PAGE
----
"There is one sad fact about the malaria community," kent Campbell, a former chief of the malaria branch at the Centers for Disease Control, told me. "We have always been so wedded to failure that we don't even have the leadership necessary to risk the additional failure to get where we need to be. This would cost two or three dollars a person." He was referring to treatment and prevention services for Africans. "It has gone on for too long. I would love to believe that in the United States this effort is being driven by a decent desire to help, but I don't think most American's give a rat's ass about the death of millions of African kids each year. I don't think they ever have."
Meantime, the Gates foundation has spent "six billion dollars to address health issues in the third world -- more than nearly every other... nation" that contributes to the World Health Organization.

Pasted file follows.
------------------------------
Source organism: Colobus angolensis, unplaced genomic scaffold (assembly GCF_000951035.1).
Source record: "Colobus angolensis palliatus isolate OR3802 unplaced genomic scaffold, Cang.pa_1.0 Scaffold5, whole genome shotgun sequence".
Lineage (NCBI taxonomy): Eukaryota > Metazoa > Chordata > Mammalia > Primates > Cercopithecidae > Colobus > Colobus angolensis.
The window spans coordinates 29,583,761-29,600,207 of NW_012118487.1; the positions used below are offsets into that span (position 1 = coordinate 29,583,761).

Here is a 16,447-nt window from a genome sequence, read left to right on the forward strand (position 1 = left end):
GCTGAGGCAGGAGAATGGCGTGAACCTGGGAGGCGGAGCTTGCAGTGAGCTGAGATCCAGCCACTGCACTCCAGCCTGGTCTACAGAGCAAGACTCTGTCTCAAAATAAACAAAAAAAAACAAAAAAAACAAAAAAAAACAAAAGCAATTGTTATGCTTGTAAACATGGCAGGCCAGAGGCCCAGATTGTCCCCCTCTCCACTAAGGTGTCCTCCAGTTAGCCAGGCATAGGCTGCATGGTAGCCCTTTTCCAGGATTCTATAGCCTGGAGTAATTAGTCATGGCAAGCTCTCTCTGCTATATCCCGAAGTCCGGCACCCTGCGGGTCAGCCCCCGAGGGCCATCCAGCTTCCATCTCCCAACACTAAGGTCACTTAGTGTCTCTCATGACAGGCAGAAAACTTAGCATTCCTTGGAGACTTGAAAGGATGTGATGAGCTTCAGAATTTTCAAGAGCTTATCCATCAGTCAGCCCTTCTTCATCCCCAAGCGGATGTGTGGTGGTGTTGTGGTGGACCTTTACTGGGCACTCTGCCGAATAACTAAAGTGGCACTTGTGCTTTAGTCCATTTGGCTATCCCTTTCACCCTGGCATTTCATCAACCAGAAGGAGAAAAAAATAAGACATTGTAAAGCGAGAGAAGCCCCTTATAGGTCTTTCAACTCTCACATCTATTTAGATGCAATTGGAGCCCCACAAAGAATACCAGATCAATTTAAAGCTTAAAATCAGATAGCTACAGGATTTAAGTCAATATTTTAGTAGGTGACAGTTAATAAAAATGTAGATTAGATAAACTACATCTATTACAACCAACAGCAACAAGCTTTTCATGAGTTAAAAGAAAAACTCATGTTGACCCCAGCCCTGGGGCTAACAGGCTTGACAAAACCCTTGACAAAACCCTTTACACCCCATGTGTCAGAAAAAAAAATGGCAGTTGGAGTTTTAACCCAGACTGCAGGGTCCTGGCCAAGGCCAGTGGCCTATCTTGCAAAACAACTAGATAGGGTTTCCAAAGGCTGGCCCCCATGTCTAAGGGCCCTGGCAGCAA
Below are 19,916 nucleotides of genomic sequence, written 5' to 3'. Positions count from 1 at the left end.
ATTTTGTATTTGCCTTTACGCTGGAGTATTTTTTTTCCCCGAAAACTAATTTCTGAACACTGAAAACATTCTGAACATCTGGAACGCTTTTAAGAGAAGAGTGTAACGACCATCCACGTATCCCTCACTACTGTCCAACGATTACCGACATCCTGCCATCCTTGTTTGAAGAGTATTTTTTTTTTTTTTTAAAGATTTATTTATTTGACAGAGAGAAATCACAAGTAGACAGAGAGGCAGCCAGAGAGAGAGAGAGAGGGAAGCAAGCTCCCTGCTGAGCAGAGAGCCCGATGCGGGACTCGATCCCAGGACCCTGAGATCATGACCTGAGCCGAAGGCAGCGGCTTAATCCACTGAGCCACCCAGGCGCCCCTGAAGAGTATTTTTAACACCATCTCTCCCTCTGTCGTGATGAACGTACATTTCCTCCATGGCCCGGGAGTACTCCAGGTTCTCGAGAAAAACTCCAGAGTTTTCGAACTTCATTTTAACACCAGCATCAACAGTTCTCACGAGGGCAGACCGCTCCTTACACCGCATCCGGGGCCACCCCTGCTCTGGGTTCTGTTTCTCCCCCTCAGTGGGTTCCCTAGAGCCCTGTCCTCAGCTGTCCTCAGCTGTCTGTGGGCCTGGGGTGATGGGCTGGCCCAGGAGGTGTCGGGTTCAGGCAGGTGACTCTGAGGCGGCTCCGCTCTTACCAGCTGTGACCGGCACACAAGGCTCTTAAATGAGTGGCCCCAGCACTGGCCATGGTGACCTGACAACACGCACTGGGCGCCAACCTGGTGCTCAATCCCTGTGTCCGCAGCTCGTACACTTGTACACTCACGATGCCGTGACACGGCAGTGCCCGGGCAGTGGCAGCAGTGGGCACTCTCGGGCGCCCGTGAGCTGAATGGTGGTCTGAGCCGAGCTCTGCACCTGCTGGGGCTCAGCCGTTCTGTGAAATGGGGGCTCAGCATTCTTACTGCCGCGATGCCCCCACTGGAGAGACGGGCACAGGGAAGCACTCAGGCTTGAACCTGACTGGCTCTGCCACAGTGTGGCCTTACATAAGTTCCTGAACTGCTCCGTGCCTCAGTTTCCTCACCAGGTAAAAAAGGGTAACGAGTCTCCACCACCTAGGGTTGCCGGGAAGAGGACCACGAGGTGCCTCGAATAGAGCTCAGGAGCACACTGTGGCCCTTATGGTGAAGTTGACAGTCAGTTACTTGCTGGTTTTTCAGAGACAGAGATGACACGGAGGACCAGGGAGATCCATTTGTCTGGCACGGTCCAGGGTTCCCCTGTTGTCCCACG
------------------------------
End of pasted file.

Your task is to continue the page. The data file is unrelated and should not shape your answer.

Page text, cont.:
I recall not so long ago believing that Bill Gates was evil. Sort of a 21st Century railroad baron. But, man, if this is where he's going to put his money, I'm all over the Microsoft products.
Gotta dig this:
Gates owns more than a billion shares of Microsoft, which at times have been worth as much as a hundred billion dollars. Today, after his contributions to the foundation, his net worth stands at roughly half that amount. "We knew that we wanted to give virtually all of it away instead of having it go to our kids," he said.
Cross-X by Joe Miller